Delta now accounts for 20% of US COVID-19 cases; 'greatest threat' to efforts to curb virus, Fauci says

The delta coronavirus variant, which the CDC estimates is about 60 percent more transmissible, now accounts for 20 percent of all new COVID-19 cases in the U.S. — up 10 percentage points from about two weeks ago, according to the White House chief medical advisor. 

The strain is on a similar track as the alpha variant, first identified in the U.K., which became the most common U.S. strain in April. Infections from the delta strain are doubling about every two weeks in the U.S., Anthony Fauci, MD, director of the National Institute of Allergy and Infectious Diseases, said during a June 22 White House news conference.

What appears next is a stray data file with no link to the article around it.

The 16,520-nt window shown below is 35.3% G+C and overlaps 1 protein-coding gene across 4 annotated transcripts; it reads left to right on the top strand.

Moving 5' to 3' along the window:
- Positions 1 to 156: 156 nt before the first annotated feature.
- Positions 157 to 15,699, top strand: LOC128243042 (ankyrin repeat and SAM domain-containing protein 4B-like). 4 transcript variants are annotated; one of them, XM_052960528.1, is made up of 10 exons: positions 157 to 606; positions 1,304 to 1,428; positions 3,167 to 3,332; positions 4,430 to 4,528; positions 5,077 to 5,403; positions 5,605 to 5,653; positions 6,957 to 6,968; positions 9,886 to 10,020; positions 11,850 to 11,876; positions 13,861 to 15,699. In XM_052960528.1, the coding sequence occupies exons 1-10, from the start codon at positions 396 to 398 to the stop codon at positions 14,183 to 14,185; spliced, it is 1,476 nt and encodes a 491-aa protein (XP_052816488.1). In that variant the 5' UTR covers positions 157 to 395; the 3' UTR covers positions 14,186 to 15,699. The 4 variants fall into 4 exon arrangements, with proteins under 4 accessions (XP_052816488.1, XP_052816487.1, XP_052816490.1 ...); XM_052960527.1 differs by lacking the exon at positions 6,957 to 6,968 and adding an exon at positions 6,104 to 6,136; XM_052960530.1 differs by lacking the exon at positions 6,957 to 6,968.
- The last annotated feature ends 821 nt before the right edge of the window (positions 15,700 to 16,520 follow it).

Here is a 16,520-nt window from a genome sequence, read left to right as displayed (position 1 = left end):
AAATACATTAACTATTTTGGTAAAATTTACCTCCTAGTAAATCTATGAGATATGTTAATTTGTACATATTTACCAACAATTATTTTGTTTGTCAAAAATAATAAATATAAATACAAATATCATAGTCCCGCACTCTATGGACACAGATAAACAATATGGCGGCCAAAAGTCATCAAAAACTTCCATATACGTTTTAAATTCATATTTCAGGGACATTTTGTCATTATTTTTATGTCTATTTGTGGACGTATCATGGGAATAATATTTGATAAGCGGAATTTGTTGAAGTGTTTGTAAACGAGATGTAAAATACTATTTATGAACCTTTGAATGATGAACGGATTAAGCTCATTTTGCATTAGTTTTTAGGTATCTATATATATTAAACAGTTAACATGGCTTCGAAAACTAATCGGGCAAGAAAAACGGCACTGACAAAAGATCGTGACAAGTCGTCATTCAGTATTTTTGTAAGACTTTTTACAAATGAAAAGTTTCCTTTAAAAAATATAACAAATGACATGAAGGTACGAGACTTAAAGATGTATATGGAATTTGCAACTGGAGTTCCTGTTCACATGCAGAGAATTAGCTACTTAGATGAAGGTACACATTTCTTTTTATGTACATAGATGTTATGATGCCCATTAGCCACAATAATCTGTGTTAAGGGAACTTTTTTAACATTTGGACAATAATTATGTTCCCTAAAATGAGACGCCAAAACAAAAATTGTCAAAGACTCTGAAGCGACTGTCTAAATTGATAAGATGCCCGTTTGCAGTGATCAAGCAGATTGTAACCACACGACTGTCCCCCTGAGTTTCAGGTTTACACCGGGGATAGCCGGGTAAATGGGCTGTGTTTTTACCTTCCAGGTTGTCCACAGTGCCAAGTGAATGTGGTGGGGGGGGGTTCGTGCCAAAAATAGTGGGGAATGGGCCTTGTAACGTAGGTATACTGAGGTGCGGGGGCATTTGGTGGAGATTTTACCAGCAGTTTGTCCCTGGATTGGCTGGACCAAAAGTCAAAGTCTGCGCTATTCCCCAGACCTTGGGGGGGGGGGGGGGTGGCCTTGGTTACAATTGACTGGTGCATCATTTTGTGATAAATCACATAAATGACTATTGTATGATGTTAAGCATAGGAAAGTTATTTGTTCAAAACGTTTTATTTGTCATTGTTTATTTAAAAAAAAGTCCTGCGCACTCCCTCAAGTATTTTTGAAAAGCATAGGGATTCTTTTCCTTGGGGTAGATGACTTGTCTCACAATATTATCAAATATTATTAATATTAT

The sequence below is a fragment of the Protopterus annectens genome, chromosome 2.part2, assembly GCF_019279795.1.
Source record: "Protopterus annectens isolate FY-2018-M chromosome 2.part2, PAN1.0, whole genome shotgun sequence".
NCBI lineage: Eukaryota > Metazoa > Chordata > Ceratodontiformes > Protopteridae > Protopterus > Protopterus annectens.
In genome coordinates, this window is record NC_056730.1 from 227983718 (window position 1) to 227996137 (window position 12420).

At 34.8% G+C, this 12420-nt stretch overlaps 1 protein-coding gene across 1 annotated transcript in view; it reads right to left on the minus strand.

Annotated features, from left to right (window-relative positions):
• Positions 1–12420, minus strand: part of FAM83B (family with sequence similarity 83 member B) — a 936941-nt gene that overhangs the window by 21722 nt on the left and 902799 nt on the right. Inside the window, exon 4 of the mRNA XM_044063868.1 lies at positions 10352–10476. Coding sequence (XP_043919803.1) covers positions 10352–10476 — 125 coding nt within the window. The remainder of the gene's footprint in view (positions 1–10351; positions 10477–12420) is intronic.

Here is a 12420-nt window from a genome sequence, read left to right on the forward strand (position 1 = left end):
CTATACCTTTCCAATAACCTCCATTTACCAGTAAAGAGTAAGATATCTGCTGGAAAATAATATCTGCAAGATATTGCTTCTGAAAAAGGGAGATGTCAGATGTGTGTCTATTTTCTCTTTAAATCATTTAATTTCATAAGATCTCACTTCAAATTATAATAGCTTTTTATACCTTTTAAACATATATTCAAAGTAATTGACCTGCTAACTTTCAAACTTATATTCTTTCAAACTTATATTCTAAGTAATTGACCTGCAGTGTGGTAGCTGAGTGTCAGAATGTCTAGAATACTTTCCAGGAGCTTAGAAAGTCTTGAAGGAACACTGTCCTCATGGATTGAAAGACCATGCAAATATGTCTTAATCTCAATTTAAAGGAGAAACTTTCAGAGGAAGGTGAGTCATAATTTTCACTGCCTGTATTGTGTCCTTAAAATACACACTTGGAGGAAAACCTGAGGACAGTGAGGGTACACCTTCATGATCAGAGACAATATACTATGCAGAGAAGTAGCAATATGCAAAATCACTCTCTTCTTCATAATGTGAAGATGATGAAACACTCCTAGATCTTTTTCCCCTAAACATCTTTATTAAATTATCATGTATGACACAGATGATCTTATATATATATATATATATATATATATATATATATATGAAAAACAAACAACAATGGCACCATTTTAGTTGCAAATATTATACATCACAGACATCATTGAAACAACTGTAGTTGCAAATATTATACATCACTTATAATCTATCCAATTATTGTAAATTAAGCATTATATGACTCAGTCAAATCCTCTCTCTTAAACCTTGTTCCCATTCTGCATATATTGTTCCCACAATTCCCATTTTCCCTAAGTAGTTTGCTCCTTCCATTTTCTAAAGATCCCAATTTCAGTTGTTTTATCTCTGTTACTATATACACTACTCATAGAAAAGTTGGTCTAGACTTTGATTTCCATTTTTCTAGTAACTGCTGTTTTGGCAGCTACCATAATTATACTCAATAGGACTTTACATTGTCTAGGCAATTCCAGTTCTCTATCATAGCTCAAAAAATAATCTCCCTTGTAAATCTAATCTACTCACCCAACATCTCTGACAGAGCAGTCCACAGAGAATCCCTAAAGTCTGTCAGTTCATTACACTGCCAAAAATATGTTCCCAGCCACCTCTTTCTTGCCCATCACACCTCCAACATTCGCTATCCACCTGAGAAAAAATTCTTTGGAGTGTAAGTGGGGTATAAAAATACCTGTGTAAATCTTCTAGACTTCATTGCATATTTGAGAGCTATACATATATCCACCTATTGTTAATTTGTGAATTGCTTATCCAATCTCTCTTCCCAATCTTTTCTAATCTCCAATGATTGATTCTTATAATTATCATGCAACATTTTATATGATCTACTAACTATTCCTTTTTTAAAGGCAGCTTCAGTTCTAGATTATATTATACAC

"Similar to the situation in the U.K., the delta variant is currently the greatest threat in the U.S. to our attempt to eliminate COVID-19," Dr. Fauci said. 

Among those who are unvaccinated, delta is believed to trigger severe illness in more people than other variants, with recent projections from the COVID-19 Scenario Modeling Hub predicting the strain could prompt moderate surges through regions with a high proportion of unvaccinated people as early as July. 

Research has shown COVID-19 vaccines are largely effective against the strain, Dr. Fauci added. 

"The effectiveness of the vaccines, in this case, two weeks after the second dose of Pfizer-BioNTech was 88 percent effective against the delta and 93 percent effective against alpha when dealing with symptomatic disease," he said in reference to a recent study. 

The CDC classified delta as a "variant of concern" June 14, when the strain accounted for about 10 percent of U.S. cases. 


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